Be a mentor yourself. Mentoring undergraduate students in the lab—or your lab peers— can be useful for discovering your own mentoring style and needs. This experience will also be useful in the future, especially if you plan on becoming a faculty member. Many trainees don’t realize that they have probably already mentored someone during their training, whether it was reading over a manuscript submission, helping someone learn a new technique, or listening to them practice presentations and giving feedback. Furthermore, mentees are in the position to also mentor their mentors—this can be achieved by letting your mentors know your needs and career aspirations, so that mentors can shape their style of training toward the needs of the people in their lab.
Take these steps if it doesn’t work out. There are different mentoring styles, and people need different styles at different times. It’s possible that a specific type of lab environment and mentoring style may not work for you. If you find that to be the case it’s ok to discuss options with your mentor at that point and find a suitable alternative. Begin these types of difficult conversations with honesty and respect, and do so early on in the process when the problem first arises. Then use those negative experiences to shape the qualities to look for in your next mentor. Sometime, trial and error is important in the process of finding the right mentor. This is why having many types of mentors is important; you can rely on them for help and discussions when things aren’t working out with your current lab mentor. In addition, many institutions have ombudsman offices if you wish to raise issues and remain anonymous. Finally, don’t hesitate to seek therapy if your mental health is at risk.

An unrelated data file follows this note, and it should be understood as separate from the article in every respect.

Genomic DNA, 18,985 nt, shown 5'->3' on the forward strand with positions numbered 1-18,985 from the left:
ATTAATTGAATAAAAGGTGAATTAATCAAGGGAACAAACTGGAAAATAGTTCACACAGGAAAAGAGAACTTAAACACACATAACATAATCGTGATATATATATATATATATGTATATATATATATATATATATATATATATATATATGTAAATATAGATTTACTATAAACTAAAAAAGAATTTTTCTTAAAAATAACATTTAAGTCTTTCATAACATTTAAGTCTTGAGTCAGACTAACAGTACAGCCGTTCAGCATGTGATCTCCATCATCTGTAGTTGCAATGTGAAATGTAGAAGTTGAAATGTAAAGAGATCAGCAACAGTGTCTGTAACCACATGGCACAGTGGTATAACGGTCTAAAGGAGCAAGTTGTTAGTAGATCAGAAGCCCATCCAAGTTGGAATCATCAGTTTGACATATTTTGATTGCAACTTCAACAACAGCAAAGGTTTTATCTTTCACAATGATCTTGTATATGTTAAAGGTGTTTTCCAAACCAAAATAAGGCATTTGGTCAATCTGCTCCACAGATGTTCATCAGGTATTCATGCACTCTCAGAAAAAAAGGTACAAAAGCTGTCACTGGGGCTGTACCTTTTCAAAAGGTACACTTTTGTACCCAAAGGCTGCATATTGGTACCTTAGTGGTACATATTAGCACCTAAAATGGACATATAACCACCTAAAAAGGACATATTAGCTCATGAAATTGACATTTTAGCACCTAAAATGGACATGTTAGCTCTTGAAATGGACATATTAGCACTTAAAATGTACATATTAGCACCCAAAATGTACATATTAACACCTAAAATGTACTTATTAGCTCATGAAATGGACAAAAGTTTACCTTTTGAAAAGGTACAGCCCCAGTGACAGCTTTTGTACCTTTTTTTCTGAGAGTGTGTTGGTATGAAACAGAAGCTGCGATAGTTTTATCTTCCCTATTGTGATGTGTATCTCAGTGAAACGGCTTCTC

Do you have any additional advice on how to find a good mentor? What has or has not worked for you in the past when it comes to finding good mentors? Share your story in the comments!
Additional mentoring resources:
Finding mentorship (Naturejobs blog)
Taking control of your own mentoring (Plantae)
Choosing a good mentor for scientists (Addgene)
Fifty years of mentoring and advising (MBoC)
Thinking critically about the ways we help our students (Small Pond Science)
Needed: Flexible Mentors in Science (Inside Higher Ed)
Mapping a Mentoring Roadmap and Developing a Supportive Network for Strategic Career Advancement (SAGE Journals)
Finding Your Way in Academia: An interview with Dr. Valerie Horsley (ASM Careers)
About the Author:
Adriana Bankston is a Principal Legislative Analyst in the University of California (UC) Office of Federal Governmental Relations, where she serves as an advocate for UC with Congress, the Administration, and federal agencies. Prior to this position, Adriana was a Policy & Advocacy Fellow at The Society for Neuroscience (SfN), where she provided staff support for special and ongoing projects, including SfN’s annual lobby event and the society’s annual meeting. In addition to working at UC, Adriana also serves as Vice-President of Future of Research, and is Chief Outreach Officer at the Journal of Science Policy and Governance. Adriana obtained her PhD in Biochemistry, Cell and Developmental Biology from Emory University and a Bachelor’s in Biological Sciences from Clemson University.
Pinar Gurel is a postdoctoral fellow in the Alushin lab at Rockefeller University where she is investigating the role of actin structural plasticity in mechanosensation using cryoEM and other biophysical tools. Pinar earned her PhD in the Higgs lab at Dartmouth College where she studied the mechanism of actin filament severing by the formin, INF2. She is currently the co-chair of COMPASS. Email: email@example.com. Twitter: @pinar_gurel